A vibrator is a sex toy that is used on the body to produce pleasurable erotic stimulation. Most 2010-era vibrators contain an electric-powered device which pulsates or throbs, which is used to stimulate erogenous zones such as the clitoris, rest of the vulva or vagina, penis, scrotum or anus. There are many different shapes and models of vibrators. Some vibrators designed for women stimulate both the clitoris and the vagina. Some vibrators designed for couples stimulate the genitals of both partners.
The electric vibrator was invented in the late 19th century as a medical instrument for pain relief and the treatment of various ailments; one account gives its first use at the Salpêtrière hospital in Paris in 1878, with Romain Vigouroux cited as the inventor. English physician and inventor Joseph Mortimer Granville, who also developed an early model, asserted his own priority in the invention and has been described as the 'father of the modern electromechanical vibrator'. Mortimer Granville's 1883 book Nerve-vibration and excitation as agents in the treatment of functional disorder and organic disease describes the intended use of his vibrator for purposes including pain relief, the treatment of neuralgia, neurasthenia, morbid irritability, indigestion and constipation. These early vibrators became popular among the medical profession and were used for treating a wide variety of ailments in women and men including hysteria, arthritis, constipation, amenorrhea, inflammations, and tumors; some wounded World War I soldiers received vibrotherapy as treatment at English and French hospitals in Serbia.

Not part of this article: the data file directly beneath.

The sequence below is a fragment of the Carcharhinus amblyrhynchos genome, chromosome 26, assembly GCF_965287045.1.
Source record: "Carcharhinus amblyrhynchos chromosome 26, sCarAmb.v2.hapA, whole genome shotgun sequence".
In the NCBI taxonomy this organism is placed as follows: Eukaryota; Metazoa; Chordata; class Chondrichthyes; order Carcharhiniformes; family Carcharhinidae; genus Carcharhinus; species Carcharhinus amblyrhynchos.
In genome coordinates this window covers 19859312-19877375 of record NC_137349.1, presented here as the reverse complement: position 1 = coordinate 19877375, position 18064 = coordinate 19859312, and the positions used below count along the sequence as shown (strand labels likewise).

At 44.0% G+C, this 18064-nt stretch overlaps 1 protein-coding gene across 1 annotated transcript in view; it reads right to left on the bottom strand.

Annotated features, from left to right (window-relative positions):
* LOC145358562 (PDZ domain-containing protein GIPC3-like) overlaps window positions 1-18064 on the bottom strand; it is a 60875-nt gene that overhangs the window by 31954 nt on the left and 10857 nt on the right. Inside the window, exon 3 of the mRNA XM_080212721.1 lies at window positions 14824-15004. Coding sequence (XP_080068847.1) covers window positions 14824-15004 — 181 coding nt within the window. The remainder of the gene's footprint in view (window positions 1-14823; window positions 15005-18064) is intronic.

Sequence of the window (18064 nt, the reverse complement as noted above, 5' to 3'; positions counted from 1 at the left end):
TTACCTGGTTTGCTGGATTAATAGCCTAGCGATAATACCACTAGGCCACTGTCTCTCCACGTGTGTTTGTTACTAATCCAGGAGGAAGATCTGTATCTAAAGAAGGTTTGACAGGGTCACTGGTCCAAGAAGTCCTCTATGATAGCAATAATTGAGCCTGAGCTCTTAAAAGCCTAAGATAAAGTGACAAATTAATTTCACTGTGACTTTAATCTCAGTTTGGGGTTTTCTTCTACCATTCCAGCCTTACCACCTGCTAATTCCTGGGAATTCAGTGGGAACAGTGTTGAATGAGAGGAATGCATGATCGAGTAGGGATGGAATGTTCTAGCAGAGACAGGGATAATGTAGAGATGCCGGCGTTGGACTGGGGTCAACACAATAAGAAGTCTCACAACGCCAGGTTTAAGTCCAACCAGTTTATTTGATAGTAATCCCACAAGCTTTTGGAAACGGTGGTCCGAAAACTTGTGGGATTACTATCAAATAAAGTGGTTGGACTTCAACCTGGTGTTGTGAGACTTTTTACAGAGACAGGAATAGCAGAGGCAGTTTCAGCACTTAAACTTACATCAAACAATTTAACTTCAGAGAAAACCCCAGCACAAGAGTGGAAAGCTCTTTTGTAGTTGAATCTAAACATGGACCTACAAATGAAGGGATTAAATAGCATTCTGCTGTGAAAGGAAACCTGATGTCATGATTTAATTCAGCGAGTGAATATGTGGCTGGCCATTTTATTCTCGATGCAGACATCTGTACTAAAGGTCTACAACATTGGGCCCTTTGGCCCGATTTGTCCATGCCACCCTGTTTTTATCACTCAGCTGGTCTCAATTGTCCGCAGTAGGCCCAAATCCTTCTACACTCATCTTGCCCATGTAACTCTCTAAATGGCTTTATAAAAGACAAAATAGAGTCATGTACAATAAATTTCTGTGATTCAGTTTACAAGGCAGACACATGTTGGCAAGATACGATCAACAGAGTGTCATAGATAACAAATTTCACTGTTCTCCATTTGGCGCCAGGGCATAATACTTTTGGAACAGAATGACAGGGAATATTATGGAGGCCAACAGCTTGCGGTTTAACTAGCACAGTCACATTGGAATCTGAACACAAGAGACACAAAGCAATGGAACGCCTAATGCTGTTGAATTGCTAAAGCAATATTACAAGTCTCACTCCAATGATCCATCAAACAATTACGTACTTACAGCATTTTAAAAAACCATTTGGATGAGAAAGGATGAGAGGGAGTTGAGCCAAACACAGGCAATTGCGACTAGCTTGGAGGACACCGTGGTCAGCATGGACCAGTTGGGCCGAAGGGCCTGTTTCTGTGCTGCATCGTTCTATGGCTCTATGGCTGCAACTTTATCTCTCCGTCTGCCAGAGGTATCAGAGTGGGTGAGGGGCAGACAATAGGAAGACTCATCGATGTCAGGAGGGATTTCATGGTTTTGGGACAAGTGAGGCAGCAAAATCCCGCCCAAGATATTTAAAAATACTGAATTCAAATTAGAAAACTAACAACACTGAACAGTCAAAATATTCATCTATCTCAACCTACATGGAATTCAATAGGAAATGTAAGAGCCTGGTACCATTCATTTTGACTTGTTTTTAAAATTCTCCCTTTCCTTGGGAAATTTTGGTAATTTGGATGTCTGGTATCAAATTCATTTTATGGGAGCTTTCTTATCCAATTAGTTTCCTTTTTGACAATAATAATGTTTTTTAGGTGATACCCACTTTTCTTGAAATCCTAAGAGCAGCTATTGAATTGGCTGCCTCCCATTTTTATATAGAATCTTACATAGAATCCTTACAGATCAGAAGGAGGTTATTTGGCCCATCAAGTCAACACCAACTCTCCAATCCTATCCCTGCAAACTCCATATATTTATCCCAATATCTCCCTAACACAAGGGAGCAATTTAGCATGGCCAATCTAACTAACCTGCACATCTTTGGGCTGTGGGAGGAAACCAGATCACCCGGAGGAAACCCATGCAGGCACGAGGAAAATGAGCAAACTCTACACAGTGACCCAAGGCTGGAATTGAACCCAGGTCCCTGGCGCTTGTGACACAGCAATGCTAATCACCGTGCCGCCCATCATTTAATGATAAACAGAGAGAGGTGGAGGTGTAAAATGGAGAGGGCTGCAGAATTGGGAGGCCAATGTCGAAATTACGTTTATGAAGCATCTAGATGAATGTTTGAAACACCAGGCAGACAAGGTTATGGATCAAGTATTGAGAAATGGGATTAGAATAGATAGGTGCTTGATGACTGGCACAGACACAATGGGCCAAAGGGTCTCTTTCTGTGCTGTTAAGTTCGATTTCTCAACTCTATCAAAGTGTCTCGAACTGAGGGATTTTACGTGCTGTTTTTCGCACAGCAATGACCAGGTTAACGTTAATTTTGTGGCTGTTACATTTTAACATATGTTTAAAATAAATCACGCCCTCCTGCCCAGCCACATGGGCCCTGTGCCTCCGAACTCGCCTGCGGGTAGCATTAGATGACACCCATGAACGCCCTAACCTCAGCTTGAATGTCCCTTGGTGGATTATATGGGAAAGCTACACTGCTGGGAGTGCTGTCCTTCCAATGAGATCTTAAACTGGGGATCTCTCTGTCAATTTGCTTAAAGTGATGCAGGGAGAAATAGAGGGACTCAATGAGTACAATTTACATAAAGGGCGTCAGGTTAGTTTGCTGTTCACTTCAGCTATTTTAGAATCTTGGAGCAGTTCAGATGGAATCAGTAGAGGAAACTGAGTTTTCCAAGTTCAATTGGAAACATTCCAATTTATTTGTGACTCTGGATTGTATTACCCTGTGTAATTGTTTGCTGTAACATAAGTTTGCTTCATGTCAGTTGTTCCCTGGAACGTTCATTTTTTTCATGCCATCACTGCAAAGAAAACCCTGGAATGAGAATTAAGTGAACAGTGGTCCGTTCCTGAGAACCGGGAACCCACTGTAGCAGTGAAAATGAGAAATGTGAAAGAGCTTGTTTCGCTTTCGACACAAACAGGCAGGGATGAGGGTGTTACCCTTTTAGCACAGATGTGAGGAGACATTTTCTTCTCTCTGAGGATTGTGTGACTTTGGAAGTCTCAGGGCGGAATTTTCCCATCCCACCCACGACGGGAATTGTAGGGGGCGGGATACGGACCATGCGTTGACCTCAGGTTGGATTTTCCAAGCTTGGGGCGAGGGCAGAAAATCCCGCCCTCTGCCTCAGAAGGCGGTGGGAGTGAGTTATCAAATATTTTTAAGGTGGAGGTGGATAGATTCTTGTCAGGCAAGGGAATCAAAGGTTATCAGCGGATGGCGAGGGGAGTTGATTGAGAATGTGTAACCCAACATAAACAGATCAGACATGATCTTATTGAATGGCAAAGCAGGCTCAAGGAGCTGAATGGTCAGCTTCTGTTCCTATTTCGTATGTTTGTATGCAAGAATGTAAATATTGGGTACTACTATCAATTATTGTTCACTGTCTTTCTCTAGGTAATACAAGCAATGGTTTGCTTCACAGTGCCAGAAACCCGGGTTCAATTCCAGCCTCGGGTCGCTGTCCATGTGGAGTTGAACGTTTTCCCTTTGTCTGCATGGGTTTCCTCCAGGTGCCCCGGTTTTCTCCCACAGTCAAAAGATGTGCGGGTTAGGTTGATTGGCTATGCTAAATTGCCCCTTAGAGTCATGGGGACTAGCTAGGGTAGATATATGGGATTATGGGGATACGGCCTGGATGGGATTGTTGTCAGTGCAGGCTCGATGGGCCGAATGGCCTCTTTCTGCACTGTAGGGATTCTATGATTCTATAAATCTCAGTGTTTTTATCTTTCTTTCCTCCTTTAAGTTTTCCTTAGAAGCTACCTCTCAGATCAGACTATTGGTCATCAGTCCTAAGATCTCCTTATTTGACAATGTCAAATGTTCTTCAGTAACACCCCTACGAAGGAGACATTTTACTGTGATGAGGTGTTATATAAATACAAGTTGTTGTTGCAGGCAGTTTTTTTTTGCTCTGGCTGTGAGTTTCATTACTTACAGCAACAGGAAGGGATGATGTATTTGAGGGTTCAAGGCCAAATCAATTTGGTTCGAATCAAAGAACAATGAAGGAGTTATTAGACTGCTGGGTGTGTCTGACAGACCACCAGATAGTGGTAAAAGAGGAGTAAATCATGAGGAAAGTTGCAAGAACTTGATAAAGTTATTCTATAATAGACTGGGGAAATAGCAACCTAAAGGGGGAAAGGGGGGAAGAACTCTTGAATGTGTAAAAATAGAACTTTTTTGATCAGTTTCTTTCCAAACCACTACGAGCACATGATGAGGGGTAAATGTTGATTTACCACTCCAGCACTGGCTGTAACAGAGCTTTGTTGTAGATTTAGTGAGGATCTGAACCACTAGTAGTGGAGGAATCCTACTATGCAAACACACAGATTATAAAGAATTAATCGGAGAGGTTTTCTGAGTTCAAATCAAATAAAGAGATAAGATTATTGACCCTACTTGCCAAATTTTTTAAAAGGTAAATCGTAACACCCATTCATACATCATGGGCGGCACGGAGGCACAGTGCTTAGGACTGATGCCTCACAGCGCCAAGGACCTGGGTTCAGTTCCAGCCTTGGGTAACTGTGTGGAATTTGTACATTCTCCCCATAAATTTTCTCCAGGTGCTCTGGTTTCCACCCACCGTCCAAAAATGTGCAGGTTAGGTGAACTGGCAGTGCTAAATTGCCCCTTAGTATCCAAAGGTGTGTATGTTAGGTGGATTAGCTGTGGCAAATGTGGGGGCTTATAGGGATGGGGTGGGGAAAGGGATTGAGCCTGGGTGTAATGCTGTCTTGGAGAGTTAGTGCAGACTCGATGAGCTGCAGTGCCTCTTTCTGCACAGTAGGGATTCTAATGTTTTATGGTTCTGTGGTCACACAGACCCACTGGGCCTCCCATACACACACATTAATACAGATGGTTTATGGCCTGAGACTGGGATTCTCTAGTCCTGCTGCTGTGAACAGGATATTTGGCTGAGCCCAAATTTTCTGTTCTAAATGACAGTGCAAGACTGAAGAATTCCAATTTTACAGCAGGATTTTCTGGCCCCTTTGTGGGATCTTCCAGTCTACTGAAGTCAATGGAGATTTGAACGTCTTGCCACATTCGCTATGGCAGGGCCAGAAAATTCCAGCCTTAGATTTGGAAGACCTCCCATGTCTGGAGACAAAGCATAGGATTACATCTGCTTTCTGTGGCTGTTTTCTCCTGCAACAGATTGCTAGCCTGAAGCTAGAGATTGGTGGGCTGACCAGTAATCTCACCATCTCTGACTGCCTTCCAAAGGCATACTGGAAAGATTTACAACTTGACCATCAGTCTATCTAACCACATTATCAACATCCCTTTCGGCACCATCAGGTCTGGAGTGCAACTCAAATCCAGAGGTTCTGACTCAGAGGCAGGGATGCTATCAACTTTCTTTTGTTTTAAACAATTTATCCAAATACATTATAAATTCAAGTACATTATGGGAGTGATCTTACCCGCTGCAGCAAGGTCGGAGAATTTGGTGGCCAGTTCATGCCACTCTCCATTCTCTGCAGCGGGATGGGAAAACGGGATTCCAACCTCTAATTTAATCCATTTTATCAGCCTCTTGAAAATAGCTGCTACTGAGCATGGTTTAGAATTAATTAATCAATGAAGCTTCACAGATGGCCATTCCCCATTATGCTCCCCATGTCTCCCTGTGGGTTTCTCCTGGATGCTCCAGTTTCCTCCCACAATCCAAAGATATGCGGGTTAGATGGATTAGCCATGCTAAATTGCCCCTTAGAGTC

Vibrators began to be marketed for home use in magazines from around 1900 together with other electrical household goods, for their supposed health and beauty benefits. An early example was the 'Vibratile,' an advert for which appeared in McClure's magazine in March 1899, offered as a cure for 'Neuralgia, Headache, Wrinkles'. These advertisements disappeared in the 1920s, possibly because their appearance in pornography, and growing understanding of female sexual function, made it no longer tenable for mainstream society to avoid the sexual connotations of the devices.